When the Americans came, they wanted to exorcise the pagan Filipinos for their “worship” of idols and other religious artifacts. The new colonizers preached Protestantism, a religion that prohibits such “idolatrous” practices. Well, for the most part they failed because the Filipinos feared ditching the images lest their soul burn in hell and their spirit is eternally damned.

For the bulk of Filipino Catholics who are poor, the concept of Gospel joy is hard to grasp. While Catholicism has been the cornerstone of Filipino identity since the colonial periods, many Filipino Catholics cannot discern Gospel joy because of how they view their practice of the faith – popular or folk Catholicism, as the West refers to it. They attend church services hoping for deliverance from poverty.

The term popular or folk Catholicism implies that it is not a mainstream Catholic belief, inauthentic at best. Certainly, in the case of the Philippines, the fervor (or joy) that devotees refer to is not long lasting. During the feasts for these saints, throngs of devotees line up to touch the image. Just days after the feast, the lines are gone, and devotees go back to their normal routines. The multitude of devotees in hundreds of thousands, a million even, disperse back to their origins having completed their individual pilgrimages.

For centuries, Catholic churches in the Philippines waited for the faithful to attend church services and they came and kept coming. The homilies are Scripture-based and complemented by life-stories or life-lessons. People pray and many would even bring their devotional rosaries and novena mini booklets to read pre-written prayers. After the service, the faithful go back to their usual routines. This has been the practice since time immemorial as handed down from generation of Filipino Catholics.

Gospel joy? For generations, Filipinos were told to not even venture reading the Bible and to merely trust the clergy for understanding. So, how does one evangelize others (and feel the joy) with such limited understanding of the Gospel? How can we make more adherents of Jesus Christ if we are not comfortable evangelizing? Filipinos use churchgoing as a process of enriching their faith. The clergy preaches to the choir every Sunday and other days of obligation and practically relies on the devotional traditions to draw more adherents to the devotion – and hopefully to Christ.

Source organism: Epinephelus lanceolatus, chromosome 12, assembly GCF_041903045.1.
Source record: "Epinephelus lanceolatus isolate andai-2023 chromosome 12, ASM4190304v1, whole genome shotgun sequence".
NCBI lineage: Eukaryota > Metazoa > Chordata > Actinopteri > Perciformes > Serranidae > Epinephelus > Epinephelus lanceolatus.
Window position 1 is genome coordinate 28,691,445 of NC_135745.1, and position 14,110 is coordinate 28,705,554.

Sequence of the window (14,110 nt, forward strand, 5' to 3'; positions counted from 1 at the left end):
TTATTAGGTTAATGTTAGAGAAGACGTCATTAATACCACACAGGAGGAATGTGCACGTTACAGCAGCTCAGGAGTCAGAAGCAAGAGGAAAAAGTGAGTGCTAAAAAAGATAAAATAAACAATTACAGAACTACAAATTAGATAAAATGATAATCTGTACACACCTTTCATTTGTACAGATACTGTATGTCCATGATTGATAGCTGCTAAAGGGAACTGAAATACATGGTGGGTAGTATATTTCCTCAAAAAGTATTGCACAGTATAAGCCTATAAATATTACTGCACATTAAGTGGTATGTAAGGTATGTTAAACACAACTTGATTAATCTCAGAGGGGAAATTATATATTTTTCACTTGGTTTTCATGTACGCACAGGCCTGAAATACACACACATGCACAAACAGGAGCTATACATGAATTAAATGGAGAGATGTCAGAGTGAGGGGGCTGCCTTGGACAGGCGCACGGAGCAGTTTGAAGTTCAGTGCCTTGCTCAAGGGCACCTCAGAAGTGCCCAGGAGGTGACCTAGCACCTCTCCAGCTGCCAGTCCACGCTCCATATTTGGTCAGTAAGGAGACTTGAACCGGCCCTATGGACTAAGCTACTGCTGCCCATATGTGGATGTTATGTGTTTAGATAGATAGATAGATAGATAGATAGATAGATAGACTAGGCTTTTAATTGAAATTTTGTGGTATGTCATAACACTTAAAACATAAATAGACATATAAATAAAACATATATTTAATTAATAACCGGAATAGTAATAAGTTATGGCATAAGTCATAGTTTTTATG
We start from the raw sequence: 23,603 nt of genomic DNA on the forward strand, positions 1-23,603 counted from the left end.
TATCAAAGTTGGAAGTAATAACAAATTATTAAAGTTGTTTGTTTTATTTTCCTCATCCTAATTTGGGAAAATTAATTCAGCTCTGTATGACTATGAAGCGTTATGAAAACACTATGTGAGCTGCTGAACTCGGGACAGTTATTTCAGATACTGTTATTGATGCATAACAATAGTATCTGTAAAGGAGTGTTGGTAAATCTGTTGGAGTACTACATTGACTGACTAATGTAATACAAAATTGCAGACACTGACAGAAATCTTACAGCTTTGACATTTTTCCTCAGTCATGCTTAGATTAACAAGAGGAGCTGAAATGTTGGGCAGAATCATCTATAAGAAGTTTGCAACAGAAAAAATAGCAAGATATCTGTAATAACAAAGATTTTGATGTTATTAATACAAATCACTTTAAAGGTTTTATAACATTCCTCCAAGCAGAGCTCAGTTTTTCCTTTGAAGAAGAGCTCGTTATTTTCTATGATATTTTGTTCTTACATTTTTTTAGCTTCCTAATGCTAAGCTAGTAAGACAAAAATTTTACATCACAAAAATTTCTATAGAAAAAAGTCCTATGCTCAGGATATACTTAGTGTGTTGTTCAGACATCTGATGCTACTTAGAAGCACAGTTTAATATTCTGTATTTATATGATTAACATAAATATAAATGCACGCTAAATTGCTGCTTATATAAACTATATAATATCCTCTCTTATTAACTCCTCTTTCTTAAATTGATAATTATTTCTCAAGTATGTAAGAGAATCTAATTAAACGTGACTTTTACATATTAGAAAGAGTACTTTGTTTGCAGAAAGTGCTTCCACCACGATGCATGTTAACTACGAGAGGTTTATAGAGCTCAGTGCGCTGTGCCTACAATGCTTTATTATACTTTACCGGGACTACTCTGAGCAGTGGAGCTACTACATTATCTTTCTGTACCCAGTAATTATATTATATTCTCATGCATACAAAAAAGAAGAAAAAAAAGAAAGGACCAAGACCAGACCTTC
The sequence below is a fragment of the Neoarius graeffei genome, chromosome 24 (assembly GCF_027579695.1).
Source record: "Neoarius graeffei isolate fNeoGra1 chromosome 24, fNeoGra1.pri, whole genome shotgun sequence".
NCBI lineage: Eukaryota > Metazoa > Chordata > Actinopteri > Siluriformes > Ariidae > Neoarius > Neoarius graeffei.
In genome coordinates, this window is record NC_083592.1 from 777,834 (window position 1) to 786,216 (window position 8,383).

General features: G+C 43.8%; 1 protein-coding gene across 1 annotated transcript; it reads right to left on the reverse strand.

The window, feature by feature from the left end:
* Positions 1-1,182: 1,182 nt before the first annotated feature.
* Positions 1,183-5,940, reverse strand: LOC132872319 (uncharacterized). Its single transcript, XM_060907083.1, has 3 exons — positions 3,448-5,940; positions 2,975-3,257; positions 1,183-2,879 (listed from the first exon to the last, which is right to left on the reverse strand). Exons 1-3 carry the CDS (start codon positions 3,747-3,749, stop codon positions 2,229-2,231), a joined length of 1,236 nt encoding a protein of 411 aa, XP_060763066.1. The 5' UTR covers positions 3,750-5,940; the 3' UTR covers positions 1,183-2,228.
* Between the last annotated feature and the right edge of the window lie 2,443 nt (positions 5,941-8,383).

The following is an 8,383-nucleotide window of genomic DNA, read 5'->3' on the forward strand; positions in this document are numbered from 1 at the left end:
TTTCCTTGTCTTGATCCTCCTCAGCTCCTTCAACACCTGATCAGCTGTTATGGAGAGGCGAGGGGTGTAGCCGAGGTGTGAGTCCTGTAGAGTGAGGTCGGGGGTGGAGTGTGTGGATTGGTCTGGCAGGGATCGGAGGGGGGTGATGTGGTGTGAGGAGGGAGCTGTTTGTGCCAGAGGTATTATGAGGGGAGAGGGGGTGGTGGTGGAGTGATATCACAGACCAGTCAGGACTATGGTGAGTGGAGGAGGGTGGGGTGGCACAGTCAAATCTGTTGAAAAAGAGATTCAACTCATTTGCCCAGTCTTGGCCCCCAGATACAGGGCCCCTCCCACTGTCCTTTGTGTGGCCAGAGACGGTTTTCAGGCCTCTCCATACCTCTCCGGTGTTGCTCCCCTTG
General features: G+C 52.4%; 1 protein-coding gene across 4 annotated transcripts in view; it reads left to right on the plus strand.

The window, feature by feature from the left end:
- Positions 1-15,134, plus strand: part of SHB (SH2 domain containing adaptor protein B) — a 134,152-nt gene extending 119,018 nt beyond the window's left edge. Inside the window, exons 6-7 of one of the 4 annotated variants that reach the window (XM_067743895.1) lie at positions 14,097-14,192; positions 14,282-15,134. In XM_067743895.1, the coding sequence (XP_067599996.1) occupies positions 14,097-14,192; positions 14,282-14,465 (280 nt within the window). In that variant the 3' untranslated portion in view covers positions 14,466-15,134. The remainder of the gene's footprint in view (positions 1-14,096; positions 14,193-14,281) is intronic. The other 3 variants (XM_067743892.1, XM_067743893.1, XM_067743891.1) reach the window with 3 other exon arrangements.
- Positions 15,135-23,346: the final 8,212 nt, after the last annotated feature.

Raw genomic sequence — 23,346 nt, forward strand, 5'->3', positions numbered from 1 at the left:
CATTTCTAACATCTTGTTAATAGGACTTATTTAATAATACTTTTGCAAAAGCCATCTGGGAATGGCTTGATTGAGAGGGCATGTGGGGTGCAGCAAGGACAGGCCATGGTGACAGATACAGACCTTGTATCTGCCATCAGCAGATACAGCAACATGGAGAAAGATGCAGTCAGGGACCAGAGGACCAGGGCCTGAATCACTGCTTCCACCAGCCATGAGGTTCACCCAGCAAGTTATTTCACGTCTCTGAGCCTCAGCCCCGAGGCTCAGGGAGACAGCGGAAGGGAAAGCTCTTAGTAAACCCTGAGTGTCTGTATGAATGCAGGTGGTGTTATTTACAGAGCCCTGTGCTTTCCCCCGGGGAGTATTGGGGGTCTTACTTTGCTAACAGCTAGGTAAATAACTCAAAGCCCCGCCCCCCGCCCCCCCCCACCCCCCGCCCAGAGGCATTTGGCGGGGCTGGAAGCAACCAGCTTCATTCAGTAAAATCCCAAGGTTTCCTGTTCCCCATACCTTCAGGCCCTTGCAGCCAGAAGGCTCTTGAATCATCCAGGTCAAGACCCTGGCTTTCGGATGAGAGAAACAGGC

When Pope Francis alludes to Mother Teresa’s Gospel joy, it is hard for us Catholics to feel such joy. Why? Mother Teresa’s joy came from the faces of the poor she served. “I see God’s face in their faces,” said the saint. In the “Epistle of Joy,” (Paul’s Letter to the Philippians) Paul said, “Rejoice in the Lord always: and again I say, rejoice.” Paul refers to joy as “an enduring quality that results from deeply knowing God and actively engaging in God’s eternal work in this world.”

Paul wrote the letter while he was incarcerated in Ephesus. According to Paul, “joy is a fruit of Spirit.” Stated differently, biblical joy is not solely an emotional response. If we follow Paul’s reasoning, to achieve the spiritual fruit, one must react to an emotional state (i.e., suffering, sorrow, disunity, persecution) with discernment and purpose in the long run and not just because of the circumstance.

Virtue as a moral imperative, can be used as one of the lenses wherein joy can be viewed and achieved vis-à-vis discipleship, suffering, vocation, or justice. The Catholic Church can be a catalyst while pursuing synodality. It must get out of the business of maintenance (and politics) if it is to pursue and follow what the Apostles have started.